Article

Eye on OOSS

The Essence of OOSS

» To learn more about OOSS University, visit OOSS.org or contact kjackson@ooss.org

This month’s column did not come easily. I attempted to describe OOSS in 600 words — from our founding in 1981 to our current array of advocacy and educational initiatives, with mention of our outstanding leaders and accomplishments along the way. I considered our value statement, which notes that OOSS is the only organization dedicated exclusively to the ophthalmic-driven ASC. I thought about our trademarked motto, “Belong Today, Shape Tomorrow.”

But I still came up short. And then an editor and good friend asked, “Kent, what is the essence of OOSS?”

“It’s the people,” I replied, “and the model surgery centers they own, manage, and operate daily. And, it’s their collective commitment to continuous learning, improvement, and advocacy, combined with the support of leading industry partners that share our mission.”

Her question made me want to dig deeper. Who are these people, how are they different, what is their essence? OOSS members are very accomplished surgeons, highly successful administrators, and extremely disciplined and compassionate nurses and clinical staff. They share common values and sensibilities. At once uncompromising and entrepreneurial, they consistently are able to: achieve the best in surgical outcomes; create and sustain high-performing and profitable enterprises; and provide an exceptional surgical setting and an outstanding patient experience.

What about the surgery centers they represent? The ophthalmic ASC is an impressive and fascinating business model. OOSS member centers — about 400 across the country — represent nearly 30% of all physician-owned surgery centers for which ophthalmology represents at least 40% of total case volume. This includes ophthalmology-only centers.

  • Member centers perform an average of 4,200 surgical cases annually, with some centers performing more than 10,000 surgeries a year. The average number of surgeries for OOSS member centers is more than a third higher than for non-member ophthalmic centers.*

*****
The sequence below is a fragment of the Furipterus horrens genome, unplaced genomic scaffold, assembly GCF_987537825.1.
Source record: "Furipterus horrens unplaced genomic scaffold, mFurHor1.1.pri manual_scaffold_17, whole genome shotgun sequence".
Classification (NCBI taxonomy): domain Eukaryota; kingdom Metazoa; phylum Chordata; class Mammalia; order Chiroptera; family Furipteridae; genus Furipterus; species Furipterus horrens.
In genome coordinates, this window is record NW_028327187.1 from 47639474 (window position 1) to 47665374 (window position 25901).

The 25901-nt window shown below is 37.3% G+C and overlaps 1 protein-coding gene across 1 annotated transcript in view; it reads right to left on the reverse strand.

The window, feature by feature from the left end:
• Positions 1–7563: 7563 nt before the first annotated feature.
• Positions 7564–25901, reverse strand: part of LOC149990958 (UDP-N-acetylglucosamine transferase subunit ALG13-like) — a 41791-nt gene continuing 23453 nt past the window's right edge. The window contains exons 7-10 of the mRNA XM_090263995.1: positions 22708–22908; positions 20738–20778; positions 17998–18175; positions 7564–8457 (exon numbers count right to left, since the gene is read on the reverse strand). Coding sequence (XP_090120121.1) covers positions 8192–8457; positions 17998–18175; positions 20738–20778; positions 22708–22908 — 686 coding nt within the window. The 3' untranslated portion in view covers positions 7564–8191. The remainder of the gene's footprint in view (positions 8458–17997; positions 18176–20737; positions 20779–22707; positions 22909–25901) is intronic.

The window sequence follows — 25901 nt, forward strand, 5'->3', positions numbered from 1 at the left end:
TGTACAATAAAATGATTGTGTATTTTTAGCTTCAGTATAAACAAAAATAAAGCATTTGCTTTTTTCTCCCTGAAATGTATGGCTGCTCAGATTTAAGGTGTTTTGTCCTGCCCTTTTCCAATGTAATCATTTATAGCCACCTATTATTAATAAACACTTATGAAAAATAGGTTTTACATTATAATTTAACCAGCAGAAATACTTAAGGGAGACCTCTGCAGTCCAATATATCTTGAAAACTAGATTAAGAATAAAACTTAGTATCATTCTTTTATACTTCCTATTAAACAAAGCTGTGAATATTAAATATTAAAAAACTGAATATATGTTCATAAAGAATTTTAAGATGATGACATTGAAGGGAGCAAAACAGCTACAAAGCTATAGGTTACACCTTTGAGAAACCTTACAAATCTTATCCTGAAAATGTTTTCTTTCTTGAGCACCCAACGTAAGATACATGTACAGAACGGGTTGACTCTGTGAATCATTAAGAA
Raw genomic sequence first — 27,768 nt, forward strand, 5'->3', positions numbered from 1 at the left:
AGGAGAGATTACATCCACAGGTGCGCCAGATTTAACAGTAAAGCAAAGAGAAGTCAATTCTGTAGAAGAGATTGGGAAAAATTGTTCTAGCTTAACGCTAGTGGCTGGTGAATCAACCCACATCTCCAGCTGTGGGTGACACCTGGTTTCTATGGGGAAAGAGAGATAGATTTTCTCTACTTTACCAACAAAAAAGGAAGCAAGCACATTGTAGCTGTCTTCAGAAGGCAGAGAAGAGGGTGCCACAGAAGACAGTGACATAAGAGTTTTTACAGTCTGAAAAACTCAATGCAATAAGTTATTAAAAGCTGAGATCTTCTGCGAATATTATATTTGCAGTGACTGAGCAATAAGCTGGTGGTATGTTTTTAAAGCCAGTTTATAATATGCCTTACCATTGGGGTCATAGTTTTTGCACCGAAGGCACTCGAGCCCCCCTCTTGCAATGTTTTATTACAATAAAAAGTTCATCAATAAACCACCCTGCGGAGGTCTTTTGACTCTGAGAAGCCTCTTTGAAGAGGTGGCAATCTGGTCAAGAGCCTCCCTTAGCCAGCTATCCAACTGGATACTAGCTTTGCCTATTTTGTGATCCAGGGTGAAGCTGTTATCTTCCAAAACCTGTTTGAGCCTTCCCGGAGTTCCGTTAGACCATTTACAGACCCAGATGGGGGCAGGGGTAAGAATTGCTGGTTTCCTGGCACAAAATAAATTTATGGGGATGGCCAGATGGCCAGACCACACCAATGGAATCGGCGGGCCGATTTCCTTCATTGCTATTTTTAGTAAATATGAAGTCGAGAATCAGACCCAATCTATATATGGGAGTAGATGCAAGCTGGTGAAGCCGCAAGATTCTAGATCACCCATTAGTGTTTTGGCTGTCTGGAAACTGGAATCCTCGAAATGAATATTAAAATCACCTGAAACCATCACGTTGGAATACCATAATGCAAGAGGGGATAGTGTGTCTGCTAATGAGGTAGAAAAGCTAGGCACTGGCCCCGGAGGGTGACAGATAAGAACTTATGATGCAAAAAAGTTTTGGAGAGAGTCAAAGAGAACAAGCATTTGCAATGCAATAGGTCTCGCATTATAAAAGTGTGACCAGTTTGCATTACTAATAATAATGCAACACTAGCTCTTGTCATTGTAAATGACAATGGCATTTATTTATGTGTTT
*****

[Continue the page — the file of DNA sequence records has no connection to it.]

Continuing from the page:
• Member centers are staffed by an average of 14 full-time professionals, including 10 clinical and 4 business staff, though larger centers often have 20 or more full-time employees.
  • Average gross profits approach $4 million annually, with a number of centers grossing $6 million or more.
  • Member centers participate in annual OOSS benchmarking that compares performance across 12 clinical and 21 business-oriented key performance indicators, revealing consistently high performance in virtually every area and providing measures that guide continuous improvement.

So the essence of OOSS is indeed found in our people and our centers — exceptional and enterprising professionals whose surgery centers deliver outstanding and sustainable results. These centers are models for delivering high quality at reasonable cost, instrumental in contributing to the economies and well being of the communities they serve, and helpful in favorably bending the cost-curve of health care for our citizens.

Thank you, Debbie,** for giving me the ‘essence’ of the focus I needed. For members of OOSS who have read this far, thank you for enduring my characterization of your essence. Those of you not-yet-members interested in learning more, including prospective industry partners, email me at kjackson@ooss.org or go to ooss.org to sign up for OOSS News and OOSS Talk, available at no cost. ■

* Information based on OOSS ASCPM benchmarking data and publicly available data for Medicare certified ASCs.

**Debbie Price of Price & Price Creative is a writer and editor for OOSS and a valued industry partner.